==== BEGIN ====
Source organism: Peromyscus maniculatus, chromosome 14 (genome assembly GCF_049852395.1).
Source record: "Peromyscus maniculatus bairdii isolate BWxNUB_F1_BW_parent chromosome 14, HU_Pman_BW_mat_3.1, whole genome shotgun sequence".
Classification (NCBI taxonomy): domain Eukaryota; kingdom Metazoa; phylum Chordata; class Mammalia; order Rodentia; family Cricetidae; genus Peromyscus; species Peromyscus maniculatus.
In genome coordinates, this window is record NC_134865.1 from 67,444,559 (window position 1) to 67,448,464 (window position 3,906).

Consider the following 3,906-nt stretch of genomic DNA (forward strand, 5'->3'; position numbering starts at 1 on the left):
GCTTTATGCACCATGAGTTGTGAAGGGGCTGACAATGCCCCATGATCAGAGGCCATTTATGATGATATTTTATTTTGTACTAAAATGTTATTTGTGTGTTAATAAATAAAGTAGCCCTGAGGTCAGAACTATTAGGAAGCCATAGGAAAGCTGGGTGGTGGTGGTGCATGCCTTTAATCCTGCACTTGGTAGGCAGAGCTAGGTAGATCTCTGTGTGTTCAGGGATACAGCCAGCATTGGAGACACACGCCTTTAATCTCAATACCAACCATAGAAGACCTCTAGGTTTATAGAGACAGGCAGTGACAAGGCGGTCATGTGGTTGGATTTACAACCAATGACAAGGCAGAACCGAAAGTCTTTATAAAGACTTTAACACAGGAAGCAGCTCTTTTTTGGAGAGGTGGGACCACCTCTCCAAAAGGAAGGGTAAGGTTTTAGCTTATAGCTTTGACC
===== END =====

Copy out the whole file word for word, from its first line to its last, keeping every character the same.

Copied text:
Source organism: Peromyscus maniculatus, chromosome 14 (genome assembly GCF_049852395.1).
Source record: "Peromyscus maniculatus bairdii isolate BWxNUB_F1_BW_parent chromosome 14, HU_Pman_BW_mat_3.1, whole genome shotgun sequence".
Classification (NCBI taxonomy): domain Eukaryota; kingdom Metazoa; phylum Chordata; class Mammalia; order Rodentia; family Cricetidae; genus Peromyscus; species Peromyscus maniculatus.
In genome coordinates, this window is record NC_134865.1 from 67,444,559 (window position 1) to 67,448,464 (window position 3,906).

Consider the following 3,906-nt stretch of genomic DNA (forward strand, 5'->3'; position numbering starts at 1 on the left):
GCTTTATGCACCATGAGTTGTGAAGGGGCTGACAATGCCCCATGATCAGAGGCCATTTATGATGATATTTTATTTTGTACTAAAATGTTATTTGTGTGTTAATAAATAAAGTAGCCCTGAGGTCAGAACTATTAGGAAGCCATAGGAAAGCTGGGTGGTGGTGGTGCATGCCTTTAATCCTGCACTTGGTAGGCAGAGCTAGGTAGATCTCTGTGTGTTCAGGGATACAGCCAGCATTGGAGACACACGCCTTTAATCTCAATACCAACCATAGAAGACCTCTAGGTTTATAGAGACAGGCAGTGACAAGGCGGTCATGTGGTTGGATTTACAACCAATGACAAGGCAGAACCGAAAGTCTTTATAAAGACTTTAACACAGGAAGCAGCTCTTTTTTGGAGAGGTGGGACCACCTCTCCAAAAGGAAGGGTAAGGTTTTAGCTTATAGCTTTGACC